Presto, chango: The year of the "simplified" four-tiered airline fare structure magically became the year of the wild and crazy travel rush.
As travelers waited hours to get tickets and travel agent computers blew out from overwork, summer 1992 was shaping up as the greatest crush of Americans in airports and airplanes in years.
That's great for travelers -- at least for now. There is, however, no denying that increased likelihood of fewer carriers in the future means big carriers are aiming for a world in which cut-rate fares are a distant memory.
Investors in airline stocks, who saw their shares go up 25 percent early in the year and fall 25 percent shortly thereafter, are morose. They know they can kiss goodbye any likelihood of a 1992 recovery by the industry from its massive losses of the past two-and-a-half years.
Carriers will be running on red ink for yet another year.
"We expect 1992 to be another major loss year for the entire airline industry, since it can't make money with such reduced fares," said Daniel Hersh, analyst for Kemper Securities. "In addition, oil prices have been creeping up about 15 percent and may go up another 15 percent before the year is over."
Only the strong likely will survive the price battles long-term.
"The industry's fate is sealed for 1992 and, unfortunately, earnings aren't likely to get better in 1993 unless some weak or bankrupt carriers go out of business," said Arthur Calavritinos, research officer for the John Hancock mutual funds. "Only then can the strong carriers worry more about servicing the customer than luring the customer."
Some analysts, disgusted by promises the airlines don't keep, aren't touching these stocks.
"We don't have any major airline stock on our buy list at this time, because earnings have been so poor and aren't going to improve soon because of reduced fares," said Steve Sanborn, airline analyst for the Value Line Investment Survey. "Besides the fact that no airline can make money with rock-bottom rates, there are also plenty of worries about economic factors."
If you like their current stock prices and don't need Dramamine to survive their volatility and cycles, some airlines offer potential.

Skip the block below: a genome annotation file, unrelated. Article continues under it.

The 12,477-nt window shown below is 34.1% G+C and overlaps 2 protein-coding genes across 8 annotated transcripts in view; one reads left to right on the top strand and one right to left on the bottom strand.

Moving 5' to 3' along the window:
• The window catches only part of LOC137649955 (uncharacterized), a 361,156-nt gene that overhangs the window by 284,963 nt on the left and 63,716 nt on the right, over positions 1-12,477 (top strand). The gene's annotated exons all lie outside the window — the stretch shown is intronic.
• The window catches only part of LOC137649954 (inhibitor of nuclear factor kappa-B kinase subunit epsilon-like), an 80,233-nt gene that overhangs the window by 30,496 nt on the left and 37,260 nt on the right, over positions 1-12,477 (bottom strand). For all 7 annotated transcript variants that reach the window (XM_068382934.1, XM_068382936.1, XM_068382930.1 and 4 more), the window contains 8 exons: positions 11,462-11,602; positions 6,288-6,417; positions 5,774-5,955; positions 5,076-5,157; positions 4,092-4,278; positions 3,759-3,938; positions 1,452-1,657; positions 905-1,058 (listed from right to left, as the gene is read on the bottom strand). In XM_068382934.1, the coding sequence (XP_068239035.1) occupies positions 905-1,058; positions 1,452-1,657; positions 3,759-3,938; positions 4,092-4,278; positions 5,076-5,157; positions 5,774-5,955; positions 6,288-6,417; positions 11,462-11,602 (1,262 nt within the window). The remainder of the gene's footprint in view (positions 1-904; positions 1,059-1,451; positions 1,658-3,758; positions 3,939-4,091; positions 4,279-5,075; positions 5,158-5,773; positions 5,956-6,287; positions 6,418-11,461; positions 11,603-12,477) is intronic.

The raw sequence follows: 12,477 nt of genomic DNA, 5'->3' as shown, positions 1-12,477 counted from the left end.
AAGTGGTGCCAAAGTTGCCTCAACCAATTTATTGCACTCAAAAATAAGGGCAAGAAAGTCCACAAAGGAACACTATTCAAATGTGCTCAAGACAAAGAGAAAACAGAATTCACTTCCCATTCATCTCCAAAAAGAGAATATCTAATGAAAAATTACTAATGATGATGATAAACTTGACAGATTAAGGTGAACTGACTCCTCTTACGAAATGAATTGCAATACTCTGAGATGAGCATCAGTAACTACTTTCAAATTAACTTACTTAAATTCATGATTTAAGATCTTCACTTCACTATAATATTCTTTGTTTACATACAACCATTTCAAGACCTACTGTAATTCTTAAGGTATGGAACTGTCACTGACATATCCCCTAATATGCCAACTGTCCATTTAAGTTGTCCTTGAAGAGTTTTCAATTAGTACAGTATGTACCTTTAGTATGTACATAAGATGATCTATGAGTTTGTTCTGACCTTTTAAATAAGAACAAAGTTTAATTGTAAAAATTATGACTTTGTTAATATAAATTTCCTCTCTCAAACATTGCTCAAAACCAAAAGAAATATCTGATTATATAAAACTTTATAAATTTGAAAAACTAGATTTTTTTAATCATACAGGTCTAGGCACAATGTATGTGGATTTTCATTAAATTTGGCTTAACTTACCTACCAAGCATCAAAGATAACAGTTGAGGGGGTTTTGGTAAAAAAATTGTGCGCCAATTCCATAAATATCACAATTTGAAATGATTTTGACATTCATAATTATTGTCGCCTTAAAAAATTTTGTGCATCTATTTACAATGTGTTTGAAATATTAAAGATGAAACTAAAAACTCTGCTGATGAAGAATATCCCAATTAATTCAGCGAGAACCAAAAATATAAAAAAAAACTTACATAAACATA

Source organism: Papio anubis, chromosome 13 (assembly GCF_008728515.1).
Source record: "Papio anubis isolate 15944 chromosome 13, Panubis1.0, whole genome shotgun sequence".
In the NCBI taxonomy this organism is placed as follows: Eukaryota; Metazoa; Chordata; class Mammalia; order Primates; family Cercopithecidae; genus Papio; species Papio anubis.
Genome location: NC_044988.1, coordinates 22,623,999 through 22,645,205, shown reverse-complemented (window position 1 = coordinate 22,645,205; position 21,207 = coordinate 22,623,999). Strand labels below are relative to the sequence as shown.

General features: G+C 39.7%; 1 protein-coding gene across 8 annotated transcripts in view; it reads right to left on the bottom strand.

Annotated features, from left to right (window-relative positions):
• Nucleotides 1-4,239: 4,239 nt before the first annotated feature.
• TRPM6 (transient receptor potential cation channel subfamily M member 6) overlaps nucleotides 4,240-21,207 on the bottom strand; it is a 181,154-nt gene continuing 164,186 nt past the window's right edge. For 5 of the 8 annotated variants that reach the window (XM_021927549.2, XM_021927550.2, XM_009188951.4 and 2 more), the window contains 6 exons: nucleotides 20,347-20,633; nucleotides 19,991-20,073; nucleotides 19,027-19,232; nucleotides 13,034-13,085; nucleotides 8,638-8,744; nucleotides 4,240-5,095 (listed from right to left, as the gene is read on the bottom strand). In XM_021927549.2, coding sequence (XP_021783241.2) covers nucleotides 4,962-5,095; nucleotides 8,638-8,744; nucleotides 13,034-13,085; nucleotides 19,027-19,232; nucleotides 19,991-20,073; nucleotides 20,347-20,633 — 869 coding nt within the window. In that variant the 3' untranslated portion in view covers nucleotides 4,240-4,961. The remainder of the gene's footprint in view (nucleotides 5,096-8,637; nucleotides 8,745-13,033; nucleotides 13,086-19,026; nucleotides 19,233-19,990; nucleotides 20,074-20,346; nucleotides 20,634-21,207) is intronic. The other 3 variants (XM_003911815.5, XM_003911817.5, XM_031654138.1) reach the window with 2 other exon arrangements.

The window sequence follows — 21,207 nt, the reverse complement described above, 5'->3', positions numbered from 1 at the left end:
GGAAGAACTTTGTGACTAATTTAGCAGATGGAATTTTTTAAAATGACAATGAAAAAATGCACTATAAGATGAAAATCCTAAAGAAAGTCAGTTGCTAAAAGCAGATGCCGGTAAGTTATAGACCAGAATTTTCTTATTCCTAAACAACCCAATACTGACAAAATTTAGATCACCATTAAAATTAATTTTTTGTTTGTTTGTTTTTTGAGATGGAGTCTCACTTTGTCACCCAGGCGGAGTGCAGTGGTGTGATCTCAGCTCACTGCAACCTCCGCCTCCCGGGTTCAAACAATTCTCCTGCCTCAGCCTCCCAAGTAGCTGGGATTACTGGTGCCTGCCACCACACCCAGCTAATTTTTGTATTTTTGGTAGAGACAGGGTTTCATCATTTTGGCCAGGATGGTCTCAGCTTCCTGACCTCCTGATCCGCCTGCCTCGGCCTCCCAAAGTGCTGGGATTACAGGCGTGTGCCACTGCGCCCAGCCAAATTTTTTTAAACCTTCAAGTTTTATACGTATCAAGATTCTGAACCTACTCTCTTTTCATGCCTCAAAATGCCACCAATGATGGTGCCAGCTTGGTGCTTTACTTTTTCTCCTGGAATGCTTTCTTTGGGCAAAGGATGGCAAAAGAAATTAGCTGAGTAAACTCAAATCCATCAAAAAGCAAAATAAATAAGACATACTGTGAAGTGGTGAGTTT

Southwest Airlines is worth buying if its price slips a bit lower, Mr. Hersh and Mr. Calavritinos said. It's a great no-frills, point-to-point airline with the lowest cost structure in the industry.
UAL Corp., parent of United Airlines, is Mr. Calavritinos' top stock pick because it dominates a lot of markets and should gain from its Pacific travel routes. The stock offers an investor a lot of value, and will benefit immeasurably if the bankrupt carriers go out of business next year.
Mesa Airlines, a regional carrier with half its operations under the United Express banner and half in commuter business, is recommended by Mr. Hersh because it has operating costs 25 percent below bigger airlines. Besides its attractive stock price, Mesa has solid earnings and growth momentum.
AMR Corp., parent of American Airlines, is suggested by Mr. Calavritinos, though not as aggressively as UAL and Southwest. It's difficult to keep its four-tiered price structure in effect amid fare wars, though it's trying.
Delta Air Lines, according to Mr. Hersh, will be worthy of purchase perhaps in three years, because it still has a lot of cost containment to do. Its recovery will lag significantly behind other carriers. Mr. Calavritinos said Delta has a "full plate" following the purchase of so many routes.
USAir Group, attempting a turnaround by cutting some flights and building up its stronghold in the East, merits just a "wait and see," Mr. Calavritinos said.
"Most importantly, avoid the stocks of bankrupt carriers because of the debt burden they'll have should they survive Chapter 11," Mr. Hersh said.